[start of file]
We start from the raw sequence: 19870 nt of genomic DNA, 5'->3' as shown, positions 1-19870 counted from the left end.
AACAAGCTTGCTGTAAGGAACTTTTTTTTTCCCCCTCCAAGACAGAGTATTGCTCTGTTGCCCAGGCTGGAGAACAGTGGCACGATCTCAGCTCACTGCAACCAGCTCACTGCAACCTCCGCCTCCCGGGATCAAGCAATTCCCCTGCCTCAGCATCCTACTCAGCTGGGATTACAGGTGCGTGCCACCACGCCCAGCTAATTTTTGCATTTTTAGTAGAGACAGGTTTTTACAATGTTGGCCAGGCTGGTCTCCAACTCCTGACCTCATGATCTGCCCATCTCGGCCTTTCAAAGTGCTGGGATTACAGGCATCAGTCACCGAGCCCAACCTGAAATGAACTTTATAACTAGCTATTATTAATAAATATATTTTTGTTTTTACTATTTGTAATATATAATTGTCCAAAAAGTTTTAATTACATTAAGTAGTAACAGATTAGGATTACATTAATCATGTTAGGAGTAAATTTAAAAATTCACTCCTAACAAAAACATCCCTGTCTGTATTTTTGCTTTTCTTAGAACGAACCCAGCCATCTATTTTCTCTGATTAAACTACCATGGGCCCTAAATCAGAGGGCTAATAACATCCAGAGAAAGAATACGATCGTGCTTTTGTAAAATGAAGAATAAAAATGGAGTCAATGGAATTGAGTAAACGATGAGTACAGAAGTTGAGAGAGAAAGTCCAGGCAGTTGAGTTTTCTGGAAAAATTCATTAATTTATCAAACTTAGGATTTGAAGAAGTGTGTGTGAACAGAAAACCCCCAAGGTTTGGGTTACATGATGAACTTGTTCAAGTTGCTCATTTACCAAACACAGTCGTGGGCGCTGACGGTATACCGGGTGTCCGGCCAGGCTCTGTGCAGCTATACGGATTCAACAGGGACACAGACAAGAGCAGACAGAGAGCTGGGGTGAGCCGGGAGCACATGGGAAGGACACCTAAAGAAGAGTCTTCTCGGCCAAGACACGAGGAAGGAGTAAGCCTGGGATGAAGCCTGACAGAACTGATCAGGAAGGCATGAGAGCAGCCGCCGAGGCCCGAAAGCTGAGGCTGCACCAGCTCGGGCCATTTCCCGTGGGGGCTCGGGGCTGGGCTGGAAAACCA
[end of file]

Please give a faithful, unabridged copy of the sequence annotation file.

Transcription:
We start from the raw sequence: 19870 nt of genomic DNA, 5'->3' as shown, positions 1-19870 counted from the left end.
AACAAGCTTGCTGTAAGGAACTTTTTTTTTCCCCCTCCAAGACAGAGTATTGCTCTGTTGCCCAGGCTGGAGAACAGTGGCACGATCTCAGCTCACTGCAACCAGCTCACTGCAACCTCCGCCTCCCGGGATCAAGCAATTCCCCTGCCTCAGCATCCTACTCAGCTGGGATTACAGGTGCGTGCCACCACGCCCAGCTAATTTTTGCATTTTTAGTAGAGACAGGTTTTTACAATGTTGGCCAGGCTGGTCTCCAACTCCTGACCTCATGATCTGCCCATCTCGGCCTTTCAAAGTGCTGGGATTACAGGCATCAGTCACCGAGCCCAACCTGAAATGAACTTTATAACTAGCTATTATTAATAAATATATTTTTGTTTTTACTATTTGTAATATATAATTGTCCAAAAAGTTTTAATTACATTAAGTAGTAACAGATTAGGATTACATTAATCATGTTAGGAGTAAATTTAAAAATTCACTCCTAACAAAAACATCCCTGTCTGTATTTTTGCTTTTCTTAGAACGAACCCAGCCATCTATTTTCTCTGATTAAACTACCATGGGCCCTAAATCAGAGGGCTAATAACATCCAGAGAAAGAATACGATCGTGCTTTTGTAAAATGAAGAATAAAAATGGAGTCAATGGAATTGAGTAAACGATGAGTACAGAAGTTGAGAGAGAAAGTCCAGGCAGTTGAGTTTTCTGGAAAAATTCATTAATTTATCAAACTTAGGATTTGAAGAAGTGTGTGTGAACAGAAAACCCCCAAGGTTTGGGTTACATGATGAACTTGTTCAAGTTGCTCATTTACCAAACACAGTCGTGGGCGCTGACGGTATACCGGGTGTCCGGCCAGGCTCTGTGCAGCTATACGGATTCAACAGGGACACAGACAAGAGCAGACAGAGAGCTGGGGTGAGCCGGGAGCACATGGGAAGGACACCTAAAGAAGAGTCTTCTCGGCCAAGACACGAGGAAGGAGTAAGCCTGGGATGAAGCCTGACAGAACTGATCAGGAAGGCATGAGAGCAGCCGCCGAGGCCCGAAAGCTGAGGCTGCACCAGCTCGGGCCATTTCCCGTGGGGGCTCGGGGCTGGGCTGGAAAACCA